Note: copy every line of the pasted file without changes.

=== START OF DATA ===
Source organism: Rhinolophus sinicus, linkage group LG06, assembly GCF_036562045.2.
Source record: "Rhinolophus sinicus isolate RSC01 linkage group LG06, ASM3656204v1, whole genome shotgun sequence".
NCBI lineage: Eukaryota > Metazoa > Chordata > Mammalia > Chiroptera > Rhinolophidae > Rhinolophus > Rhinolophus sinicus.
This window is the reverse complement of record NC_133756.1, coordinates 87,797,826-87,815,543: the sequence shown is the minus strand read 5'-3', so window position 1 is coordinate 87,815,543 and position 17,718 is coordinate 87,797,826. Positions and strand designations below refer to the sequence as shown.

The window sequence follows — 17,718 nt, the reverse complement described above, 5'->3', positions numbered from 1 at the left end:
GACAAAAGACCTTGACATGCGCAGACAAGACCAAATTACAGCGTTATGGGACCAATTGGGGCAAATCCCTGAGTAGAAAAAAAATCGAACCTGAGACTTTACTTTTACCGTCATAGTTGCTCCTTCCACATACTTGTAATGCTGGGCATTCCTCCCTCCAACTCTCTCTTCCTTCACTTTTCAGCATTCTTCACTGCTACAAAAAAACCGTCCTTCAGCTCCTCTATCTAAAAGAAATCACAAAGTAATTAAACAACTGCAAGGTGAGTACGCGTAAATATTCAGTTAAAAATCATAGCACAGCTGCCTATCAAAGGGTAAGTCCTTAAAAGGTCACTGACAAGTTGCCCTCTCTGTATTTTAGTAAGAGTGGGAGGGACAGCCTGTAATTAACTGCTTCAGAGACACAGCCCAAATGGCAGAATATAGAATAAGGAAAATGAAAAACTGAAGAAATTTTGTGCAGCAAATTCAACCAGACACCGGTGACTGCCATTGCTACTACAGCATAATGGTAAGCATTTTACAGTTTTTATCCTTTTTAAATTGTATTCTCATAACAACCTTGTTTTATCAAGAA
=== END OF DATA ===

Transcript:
Source organism: Rhinolophus sinicus, linkage group LG06, assembly GCF_036562045.2.
Source record: "Rhinolophus sinicus isolate RSC01 linkage group LG06, ASM3656204v1, whole genome shotgun sequence".
NCBI lineage: Eukaryota > Metazoa > Chordata > Mammalia > Chiroptera > Rhinolophidae > Rhinolophus > Rhinolophus sinicus.
This window is the reverse complement of record NC_133756.1, coordinates 87,797,826-87,815,543: the sequence shown is the minus strand read 5'-3', so window position 1 is coordinate 87,815,543 and position 17,718 is coordinate 87,797,826. Positions and strand designations below refer to the sequence as shown.

The window sequence follows — 17,718 nt, the reverse complement described above, 5'->3', positions numbered from 1 at the left end:
GACAAAAGACCTTGACATGCGCAGACAAGACCAAATTACAGCGTTATGGGACCAATTGGGGCAAATCCCTGAGTAGAAAAAAAATCGAACCTGAGACTTTACTTTTACCGTCATAGTTGCTCCTTCCACATACTTGTAATGCTGGGCATTCCTCCCTCCAACTCTCTCTTCCTTCACTTTTCAGCATTCTTCACTGCTACAAAAAAACCGTCCTTCAGCTCCTCTATCTAAAAGAAATCACAAAGTAATTAAACAACTGCAAGGTGAGTACGCGTAAATATTCAGTTAAAAATCATAGCACAGCTGCCTATCAAAGGGTAAGTCCTTAAAAGGTCACTGACAAGTTGCCCTCTCTGTATTTTAGTAAGAGTGGGAGGGACAGCCTGTAATTAACTGCTTCAGAGACACAGCCCAAATGGCAGAATATAGAATAAGGAAAATGAAAAACTGAAGAAATTTTGTGCAGCAAATTCAACCAGACACCGGTGACTGCCATTGCTACTACAGCATAATGGTAAGCATTTTACAGTTTTTATCCTTTTTAAATTGTATTCTCATAACAACCTTGTTTTATCAAGAA